Claire's Reviews > I, Tituba, Black Witch of Salem

I, Tituba, Black Witch of Salem by Maryse Condé
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When I opened I, Tituba to begin reading, on the first page there is a quote from the author Maryse Condé that reads:
Tituba and I lived for a year on the closest of terms.
During our endless conversations she told me things she had confided to nobody else.

It gave me such a good feeling to read that, to know that Condé was doing here, what she does in her novel (though she calls it a work of non fiction) Victoire: My Mother's Mother, when the grandmother she had never met, would awaken her from her dreams and talk to her from the corner of the room, chastising her.
Sometimes I would wake up at night and see her sitting in a corner of the room, like a reproach, so different to what I had become.

‘What are you doing running around from Segu to Japan to South Africa? What’s the point of all these travels? Can’t you realise that the only journey that counts is discovering your inner self? That’s the only thing that matters. What are you waiting for to take an interest in me?’ she seemed to be telling me.

But that book won't be published until 20 years after Condé is having conversations with Tituba.

I, Tituba is the first novel written after Segu and The Children of Segu, historical masterpieces that disrupt and provoke, however the initial reaction was such that she'd declared she would never write about Africa again.
Tituba came to me or I came to her at a period of my life when really I wanted to turn toward the Caribbean and start writing about the Caribbean.

Tituba existed, she was accused and ultimately set free, however, though there were shelves of books about the Salem witch trials, there is very little factual information about her, about who she was, or who freed her, or her life after release from prison.
I felt this eclipse of Tituba's life was completely unjust. I felt a strong solidarity with her, and I wanted to offer her her revenge by inventing a life such as she might perhaps have wished it to be told.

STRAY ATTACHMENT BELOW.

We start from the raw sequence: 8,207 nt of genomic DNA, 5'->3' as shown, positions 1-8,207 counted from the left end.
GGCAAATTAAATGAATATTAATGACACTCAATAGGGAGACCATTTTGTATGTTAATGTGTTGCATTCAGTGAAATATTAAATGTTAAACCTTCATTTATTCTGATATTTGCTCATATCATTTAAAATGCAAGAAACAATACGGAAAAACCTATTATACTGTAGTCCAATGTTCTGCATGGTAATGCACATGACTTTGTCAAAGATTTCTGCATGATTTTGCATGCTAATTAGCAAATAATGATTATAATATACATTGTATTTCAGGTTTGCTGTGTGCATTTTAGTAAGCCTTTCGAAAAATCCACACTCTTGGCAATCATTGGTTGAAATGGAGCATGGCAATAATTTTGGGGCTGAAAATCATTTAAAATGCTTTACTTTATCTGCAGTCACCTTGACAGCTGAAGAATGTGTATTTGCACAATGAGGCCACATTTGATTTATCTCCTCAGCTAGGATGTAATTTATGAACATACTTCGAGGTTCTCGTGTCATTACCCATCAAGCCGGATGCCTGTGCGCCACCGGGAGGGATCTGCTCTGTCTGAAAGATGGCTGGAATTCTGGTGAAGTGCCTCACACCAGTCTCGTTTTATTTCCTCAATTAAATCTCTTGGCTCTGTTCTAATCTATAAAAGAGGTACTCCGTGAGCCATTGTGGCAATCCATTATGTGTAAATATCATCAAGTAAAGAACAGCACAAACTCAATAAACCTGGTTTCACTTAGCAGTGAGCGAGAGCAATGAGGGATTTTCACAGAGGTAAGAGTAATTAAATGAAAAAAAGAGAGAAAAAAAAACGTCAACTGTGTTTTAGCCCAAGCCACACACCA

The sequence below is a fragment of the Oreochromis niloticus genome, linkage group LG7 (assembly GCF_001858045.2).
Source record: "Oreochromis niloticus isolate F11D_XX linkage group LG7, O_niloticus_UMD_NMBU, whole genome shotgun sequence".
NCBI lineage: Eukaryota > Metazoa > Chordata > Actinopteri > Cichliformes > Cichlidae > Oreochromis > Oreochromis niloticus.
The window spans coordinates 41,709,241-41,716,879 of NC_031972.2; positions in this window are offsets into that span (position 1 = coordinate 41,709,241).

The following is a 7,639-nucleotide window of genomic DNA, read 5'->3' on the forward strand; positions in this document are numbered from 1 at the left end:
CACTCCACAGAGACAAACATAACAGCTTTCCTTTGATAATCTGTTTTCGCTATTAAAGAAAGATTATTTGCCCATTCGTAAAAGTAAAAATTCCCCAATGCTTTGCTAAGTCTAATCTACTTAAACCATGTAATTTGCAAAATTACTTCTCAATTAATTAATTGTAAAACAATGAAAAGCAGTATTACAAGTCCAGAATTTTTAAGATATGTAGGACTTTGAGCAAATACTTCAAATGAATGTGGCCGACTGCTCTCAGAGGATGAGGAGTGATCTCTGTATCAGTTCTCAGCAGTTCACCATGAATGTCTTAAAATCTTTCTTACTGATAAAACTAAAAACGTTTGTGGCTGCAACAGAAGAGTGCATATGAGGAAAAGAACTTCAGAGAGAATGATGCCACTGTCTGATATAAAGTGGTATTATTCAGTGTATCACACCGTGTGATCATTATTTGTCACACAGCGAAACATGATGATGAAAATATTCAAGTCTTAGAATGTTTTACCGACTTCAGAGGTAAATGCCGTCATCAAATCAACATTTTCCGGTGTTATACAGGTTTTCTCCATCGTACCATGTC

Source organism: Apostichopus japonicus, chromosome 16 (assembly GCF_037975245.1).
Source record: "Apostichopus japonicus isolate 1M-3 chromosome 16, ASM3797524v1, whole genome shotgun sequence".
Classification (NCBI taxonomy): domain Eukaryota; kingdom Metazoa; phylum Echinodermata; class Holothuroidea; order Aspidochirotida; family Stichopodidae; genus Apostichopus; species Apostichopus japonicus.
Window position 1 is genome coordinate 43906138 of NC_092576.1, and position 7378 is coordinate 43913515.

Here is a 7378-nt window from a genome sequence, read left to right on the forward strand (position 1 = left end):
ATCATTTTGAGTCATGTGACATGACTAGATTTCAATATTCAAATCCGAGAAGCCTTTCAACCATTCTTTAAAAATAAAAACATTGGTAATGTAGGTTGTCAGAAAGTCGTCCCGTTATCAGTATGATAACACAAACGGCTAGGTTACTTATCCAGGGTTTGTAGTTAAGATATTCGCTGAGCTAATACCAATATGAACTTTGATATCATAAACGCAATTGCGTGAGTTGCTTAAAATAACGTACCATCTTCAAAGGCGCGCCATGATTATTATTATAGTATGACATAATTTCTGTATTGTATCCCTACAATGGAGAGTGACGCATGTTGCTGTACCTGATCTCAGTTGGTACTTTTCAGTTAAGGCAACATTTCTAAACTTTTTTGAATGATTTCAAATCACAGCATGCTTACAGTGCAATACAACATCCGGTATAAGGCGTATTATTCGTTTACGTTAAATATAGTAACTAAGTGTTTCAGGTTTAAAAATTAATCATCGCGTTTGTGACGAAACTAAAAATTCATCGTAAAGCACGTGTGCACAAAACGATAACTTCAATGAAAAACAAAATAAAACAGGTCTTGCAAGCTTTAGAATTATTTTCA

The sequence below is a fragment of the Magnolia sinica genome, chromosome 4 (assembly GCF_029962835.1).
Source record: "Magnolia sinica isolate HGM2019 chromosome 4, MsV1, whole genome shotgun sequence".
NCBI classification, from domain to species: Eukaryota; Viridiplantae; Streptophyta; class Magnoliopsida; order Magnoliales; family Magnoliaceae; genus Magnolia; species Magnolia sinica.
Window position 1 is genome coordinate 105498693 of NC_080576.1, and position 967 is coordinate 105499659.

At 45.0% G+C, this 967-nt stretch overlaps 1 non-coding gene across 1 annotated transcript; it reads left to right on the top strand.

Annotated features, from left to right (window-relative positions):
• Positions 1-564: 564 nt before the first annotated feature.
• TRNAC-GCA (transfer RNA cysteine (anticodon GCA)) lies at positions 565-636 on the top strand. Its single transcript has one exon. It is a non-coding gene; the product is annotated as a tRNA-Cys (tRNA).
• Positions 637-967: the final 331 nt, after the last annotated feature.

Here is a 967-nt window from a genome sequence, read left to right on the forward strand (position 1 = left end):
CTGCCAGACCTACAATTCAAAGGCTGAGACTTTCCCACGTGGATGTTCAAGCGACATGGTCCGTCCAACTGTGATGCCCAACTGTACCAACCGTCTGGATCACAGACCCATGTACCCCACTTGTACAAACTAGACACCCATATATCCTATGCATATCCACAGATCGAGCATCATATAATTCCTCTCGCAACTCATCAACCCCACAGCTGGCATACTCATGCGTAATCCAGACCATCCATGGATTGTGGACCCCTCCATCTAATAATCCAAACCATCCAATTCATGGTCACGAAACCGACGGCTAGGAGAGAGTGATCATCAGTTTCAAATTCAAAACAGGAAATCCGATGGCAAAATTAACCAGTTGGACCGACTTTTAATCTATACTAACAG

If we look for her story in the history of Salem, it isn't there. Condé too, looked for her history in the colonization of the continent and found silences, omissions, distortions, fabrications and fleeting, enigmatic insinuations.

On a ship sailing for Barbados, Christ the King, young Abena was raped by an English sailor. Tituba was born from this act of aggression. Sold to a planter along with two male slaves, she was employed in the household until her pregnancy discovered whereupon she was banished to the cabin of one the male slaves Yao.

A short reprieve, they would find comfort in each other's company and Tituba would be named and loved by a man, more father to her than any other. But that joy in Yao that lightened and lit Abena's life, was seen by the master, who desired it for himself, she struck back, was hung for it and for his concubine's crime, Yao was sold.

Driven off the plantation, Tituba was taken in by an old woman, Mama Yaya, still grieving for her two sons, who had cultivated the ability to communicate with the invisible.
People were afraid of her, but they came from far and wide because of her powers.

Mama Yaya teaches her everything she knows, all her herbal remedies and after meeting her own mother in a dream:
Mama Yaya initiated me into the powers of knowledge. The dead only die if they die in our hearts. They live on if we cherish them and honour their memory, if we place their favourite delicacies in life on their graves, and if we kneel down regularly to commune with them.

And so Tituba is given a past, skills and knowledge and might have remained in that life, had she not grown into a young woman with desires herself and fallen for the man who would become her husband John Indian, who belonged to Goodwife Susanna Endicott in Carlisle Bay, who we encounter in the opening scene of Ann Petry's Tituba of Salem Village.